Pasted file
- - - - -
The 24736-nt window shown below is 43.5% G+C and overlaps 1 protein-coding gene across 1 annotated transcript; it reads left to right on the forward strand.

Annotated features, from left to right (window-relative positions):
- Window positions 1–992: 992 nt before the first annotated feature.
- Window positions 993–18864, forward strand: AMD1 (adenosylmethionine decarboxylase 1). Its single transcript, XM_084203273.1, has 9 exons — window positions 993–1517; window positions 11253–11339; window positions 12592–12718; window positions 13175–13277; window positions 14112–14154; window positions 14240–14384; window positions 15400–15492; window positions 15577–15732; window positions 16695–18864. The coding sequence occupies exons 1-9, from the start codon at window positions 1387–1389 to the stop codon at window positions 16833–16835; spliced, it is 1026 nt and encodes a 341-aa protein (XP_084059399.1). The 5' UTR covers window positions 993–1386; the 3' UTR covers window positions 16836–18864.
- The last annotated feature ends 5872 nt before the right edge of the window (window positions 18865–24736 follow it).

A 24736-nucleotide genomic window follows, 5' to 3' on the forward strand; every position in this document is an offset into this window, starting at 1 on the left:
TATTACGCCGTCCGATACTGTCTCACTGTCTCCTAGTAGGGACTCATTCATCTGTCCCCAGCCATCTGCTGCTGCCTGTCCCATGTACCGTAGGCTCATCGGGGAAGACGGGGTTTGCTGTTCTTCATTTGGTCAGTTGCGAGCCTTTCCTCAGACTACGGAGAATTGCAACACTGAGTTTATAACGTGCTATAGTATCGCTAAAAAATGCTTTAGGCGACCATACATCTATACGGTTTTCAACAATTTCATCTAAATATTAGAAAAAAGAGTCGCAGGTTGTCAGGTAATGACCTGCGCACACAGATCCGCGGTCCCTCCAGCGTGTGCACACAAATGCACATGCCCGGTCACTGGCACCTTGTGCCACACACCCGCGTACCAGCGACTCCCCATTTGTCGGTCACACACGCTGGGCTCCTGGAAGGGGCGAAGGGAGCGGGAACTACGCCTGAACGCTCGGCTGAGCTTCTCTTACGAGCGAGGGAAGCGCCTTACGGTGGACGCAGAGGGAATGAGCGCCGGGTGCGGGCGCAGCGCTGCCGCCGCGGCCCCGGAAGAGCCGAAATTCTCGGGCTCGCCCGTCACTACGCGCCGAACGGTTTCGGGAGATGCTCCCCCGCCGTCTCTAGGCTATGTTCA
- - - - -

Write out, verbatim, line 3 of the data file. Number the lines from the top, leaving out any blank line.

- Window positions 1–992: 992 nt before the first annotated feature.